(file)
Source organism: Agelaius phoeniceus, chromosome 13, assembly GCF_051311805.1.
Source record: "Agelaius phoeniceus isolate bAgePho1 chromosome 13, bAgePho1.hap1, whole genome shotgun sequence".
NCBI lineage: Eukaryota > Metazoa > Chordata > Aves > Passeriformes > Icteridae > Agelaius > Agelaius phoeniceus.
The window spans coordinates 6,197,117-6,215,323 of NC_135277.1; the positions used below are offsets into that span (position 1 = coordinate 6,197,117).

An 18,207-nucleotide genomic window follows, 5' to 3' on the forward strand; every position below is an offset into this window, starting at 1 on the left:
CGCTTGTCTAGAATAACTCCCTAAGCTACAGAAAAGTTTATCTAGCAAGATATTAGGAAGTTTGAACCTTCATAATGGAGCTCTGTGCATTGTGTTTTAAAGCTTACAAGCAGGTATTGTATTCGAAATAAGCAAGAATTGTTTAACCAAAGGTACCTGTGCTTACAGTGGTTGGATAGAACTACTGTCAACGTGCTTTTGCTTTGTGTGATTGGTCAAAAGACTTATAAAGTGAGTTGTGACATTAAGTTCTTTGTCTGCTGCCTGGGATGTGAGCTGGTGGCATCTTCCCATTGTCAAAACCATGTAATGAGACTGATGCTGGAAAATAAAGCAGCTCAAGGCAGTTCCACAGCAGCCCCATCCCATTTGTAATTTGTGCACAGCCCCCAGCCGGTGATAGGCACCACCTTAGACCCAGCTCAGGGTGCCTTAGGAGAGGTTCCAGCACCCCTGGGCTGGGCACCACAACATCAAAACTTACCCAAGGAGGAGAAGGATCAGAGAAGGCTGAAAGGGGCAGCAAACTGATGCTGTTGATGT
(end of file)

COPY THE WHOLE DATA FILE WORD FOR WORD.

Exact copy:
Source organism: Agelaius phoeniceus, chromosome 13, assembly GCF_051311805.1.
Source record: "Agelaius phoeniceus isolate bAgePho1 chromosome 13, bAgePho1.hap1, whole genome shotgun sequence".
NCBI lineage: Eukaryota > Metazoa > Chordata > Aves > Passeriformes > Icteridae > Agelaius > Agelaius phoeniceus.
The window spans coordinates 6,197,117-6,215,323 of NC_135277.1; the positions used below are offsets into that span (position 1 = coordinate 6,197,117).

An 18,207-nucleotide genomic window follows, 5' to 3' on the forward strand; every position below is an offset into this window, starting at 1 on the left:
CGCTTGTCTAGAATAACTCCCTAAGCTACAGAAAAGTTTATCTAGCAAGATATTAGGAAGTTTGAACCTTCATAATGGAGCTCTGTGCATTGTGTTTTAAAGCTTACAAGCAGGTATTGTATTCGAAATAAGCAAGAATTGTTTAACCAAAGGTACCTGTGCTTACAGTGGTTGGATAGAACTACTGTCAACGTGCTTTTGCTTTGTGTGATTGGTCAAAAGACTTATAAAGTGAGTTGTGACATTAAGTTCTTTGTCTGCTGCCTGGGATGTGAGCTGGTGGCATCTTCCCATTGTCAAAACCATGTAATGAGACTGATGCTGGAAAATAAAGCAGCTCAAGGCAGTTCCACAGCAGCCCCATCCCATTTGTAATTTGTGCACAGCCCCCAGCCGGTGATAGGCACCACCTTAGACCCAGCTCAGGGTGCCTTAGGAGAGGTTCCAGCACCCCTGGGCTGGGCACCACAACATCAAAACTTACCCAAGGAGGAGAAGGATCAGAGAAGGCTGAAAGGGGCAGCAAACTGATGCTGTTGATGT